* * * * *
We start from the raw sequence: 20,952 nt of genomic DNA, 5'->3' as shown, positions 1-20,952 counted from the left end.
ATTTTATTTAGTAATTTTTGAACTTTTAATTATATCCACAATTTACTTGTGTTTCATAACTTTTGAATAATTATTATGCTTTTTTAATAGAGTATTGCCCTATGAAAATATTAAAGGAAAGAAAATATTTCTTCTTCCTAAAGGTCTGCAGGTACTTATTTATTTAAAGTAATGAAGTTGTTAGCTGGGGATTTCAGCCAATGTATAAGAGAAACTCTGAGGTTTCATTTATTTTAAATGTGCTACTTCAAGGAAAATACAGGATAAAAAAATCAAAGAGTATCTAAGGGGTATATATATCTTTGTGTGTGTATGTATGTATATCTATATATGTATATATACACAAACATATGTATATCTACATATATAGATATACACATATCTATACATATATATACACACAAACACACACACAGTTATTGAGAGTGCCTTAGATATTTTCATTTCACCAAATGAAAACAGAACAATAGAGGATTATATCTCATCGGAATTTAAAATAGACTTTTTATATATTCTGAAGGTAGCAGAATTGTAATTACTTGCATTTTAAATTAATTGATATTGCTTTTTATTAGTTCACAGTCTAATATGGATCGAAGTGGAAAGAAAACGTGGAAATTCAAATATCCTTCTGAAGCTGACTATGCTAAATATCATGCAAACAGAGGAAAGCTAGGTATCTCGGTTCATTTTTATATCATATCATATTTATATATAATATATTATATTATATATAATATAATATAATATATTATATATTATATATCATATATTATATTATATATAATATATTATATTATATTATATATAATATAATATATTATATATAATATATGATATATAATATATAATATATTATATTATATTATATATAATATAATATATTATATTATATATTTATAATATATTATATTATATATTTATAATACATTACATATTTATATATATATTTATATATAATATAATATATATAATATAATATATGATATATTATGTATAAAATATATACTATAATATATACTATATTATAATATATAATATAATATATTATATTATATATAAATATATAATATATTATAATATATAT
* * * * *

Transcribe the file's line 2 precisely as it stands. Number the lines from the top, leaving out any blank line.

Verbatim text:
ATTTTATTTAGTAATTTTTGAACTTTTAATTATATCCACAATTTACTTGTGTTTCATAACTTTTGAATAATTATTATGCTTTTTTAATAGAGTATTGCCCTATGAAAATATTAAAGGAAAGAAAATATTTCTTCTTCCTAAAGGTCTGCAGGTACTTATTTATTTAAAGTAATGAAGTTGTTAGCTGGGGATTTCAGCCAATGTATAAGAGAAACTCTGAGGTTTCATTTATTTTAAATGTGCTACTTCAAGGAAAATACAGGATAAAAAAATCAAAGAGTATCTAAGGGGTATATATATCTTTGTGTGTGTATGTATGTATATCTATATATGTATATATACACAAACATATGTATATCTACATATATAGATATACACATATCTATACATATATATACACACAAACACACACACAGTTATTGAGAGTGCCTTAGATATTTTCATTTCACCAAATGAAAACAGAACAATAGAGGATTATATCTCATCGGAATTTAAAATAGACTTTTTATATATTCTGAAGGTAGCAGAATTGTAATTACTTGCATTTTAAATTAATTGATATTGCTTTTTATTAGTTCACAGTCTAATATGGATCGAAGTGGAAAGAAAACGTGGAAATTCAAATATCCTTCTGAAGCTGACTATGCTAAATATCATGCAAACAGAGGAAAGCTAGGTATCTCGGTTCATTTTTATATCATATCATATTTATATATAATATATTATATTATATATAATATAATATAATATATTATATATTATATATCATATATTATATTATATATAATATATTATATTATATTATATATAATATAATATATTATATATAATATATGATATATAATATATAATATATTATATTATATTATATATAATATAATATATTATATTATATATTTATAATATATTATATTATATATTTATAATACATTACATATTTATATATATATTTATATATAATATAATATATATAATATAATATATGATATATTATGTATAAAATATATACTATAATATATACTATATTATAATATATAATATAATATATTATATTATATATAAATATATAATATATTATAATATATAT